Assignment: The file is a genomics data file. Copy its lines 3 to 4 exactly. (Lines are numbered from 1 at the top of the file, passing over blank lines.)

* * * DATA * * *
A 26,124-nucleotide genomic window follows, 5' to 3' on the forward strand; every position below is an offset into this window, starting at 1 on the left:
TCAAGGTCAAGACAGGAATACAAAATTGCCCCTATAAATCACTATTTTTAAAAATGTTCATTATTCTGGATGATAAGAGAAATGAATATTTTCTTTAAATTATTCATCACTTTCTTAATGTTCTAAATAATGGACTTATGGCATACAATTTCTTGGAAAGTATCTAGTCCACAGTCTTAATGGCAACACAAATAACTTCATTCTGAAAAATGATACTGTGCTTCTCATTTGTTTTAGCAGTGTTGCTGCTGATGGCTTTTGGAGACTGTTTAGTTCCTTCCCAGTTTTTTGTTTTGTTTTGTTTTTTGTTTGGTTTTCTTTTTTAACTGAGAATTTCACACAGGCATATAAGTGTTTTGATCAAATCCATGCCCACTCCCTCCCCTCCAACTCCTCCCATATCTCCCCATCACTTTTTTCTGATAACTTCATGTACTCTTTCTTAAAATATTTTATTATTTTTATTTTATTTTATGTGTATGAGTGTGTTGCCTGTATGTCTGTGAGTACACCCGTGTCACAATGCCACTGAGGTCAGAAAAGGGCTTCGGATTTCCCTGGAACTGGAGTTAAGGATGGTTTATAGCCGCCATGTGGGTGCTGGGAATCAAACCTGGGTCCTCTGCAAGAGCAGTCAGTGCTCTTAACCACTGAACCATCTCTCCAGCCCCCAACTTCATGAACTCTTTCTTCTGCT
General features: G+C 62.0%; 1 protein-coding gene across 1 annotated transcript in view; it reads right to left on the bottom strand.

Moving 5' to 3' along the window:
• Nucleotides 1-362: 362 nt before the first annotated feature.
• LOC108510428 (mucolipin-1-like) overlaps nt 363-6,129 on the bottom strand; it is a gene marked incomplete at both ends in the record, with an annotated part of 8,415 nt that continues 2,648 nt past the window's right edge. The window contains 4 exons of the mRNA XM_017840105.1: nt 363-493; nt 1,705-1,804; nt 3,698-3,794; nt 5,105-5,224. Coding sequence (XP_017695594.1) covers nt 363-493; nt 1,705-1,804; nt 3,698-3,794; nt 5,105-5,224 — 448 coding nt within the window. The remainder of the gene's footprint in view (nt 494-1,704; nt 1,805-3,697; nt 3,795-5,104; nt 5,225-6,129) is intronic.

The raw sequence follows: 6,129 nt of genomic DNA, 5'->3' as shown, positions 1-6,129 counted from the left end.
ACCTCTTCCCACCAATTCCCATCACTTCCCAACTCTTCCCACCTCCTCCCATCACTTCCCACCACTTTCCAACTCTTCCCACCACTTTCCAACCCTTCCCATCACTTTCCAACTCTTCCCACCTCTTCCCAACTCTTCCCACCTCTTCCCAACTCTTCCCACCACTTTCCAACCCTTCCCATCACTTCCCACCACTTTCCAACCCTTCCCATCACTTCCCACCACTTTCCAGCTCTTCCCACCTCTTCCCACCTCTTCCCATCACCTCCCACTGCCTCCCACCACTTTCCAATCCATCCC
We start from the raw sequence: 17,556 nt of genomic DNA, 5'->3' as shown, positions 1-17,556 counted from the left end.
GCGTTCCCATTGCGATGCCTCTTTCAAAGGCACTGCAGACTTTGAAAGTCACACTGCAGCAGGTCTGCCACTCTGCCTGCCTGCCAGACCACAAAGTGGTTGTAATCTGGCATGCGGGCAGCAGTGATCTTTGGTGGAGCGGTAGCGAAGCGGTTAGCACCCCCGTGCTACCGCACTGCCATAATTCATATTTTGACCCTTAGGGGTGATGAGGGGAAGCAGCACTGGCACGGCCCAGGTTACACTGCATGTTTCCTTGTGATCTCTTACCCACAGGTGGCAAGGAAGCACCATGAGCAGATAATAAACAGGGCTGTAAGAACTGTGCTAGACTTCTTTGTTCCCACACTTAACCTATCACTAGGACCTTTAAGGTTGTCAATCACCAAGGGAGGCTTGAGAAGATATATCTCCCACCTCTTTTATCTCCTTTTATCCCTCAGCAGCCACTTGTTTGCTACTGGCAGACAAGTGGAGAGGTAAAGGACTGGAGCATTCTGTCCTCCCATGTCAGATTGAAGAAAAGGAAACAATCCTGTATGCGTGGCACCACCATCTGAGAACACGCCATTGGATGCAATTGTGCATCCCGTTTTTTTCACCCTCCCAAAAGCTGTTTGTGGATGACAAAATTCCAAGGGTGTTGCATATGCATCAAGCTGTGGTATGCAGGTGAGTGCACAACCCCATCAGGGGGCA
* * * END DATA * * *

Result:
General features: G+C 62.0%; 1 protein-coding gene across 1 annotated transcript in view; it reads right to left on the bottom strand.

Moving 5' to 3' along the window: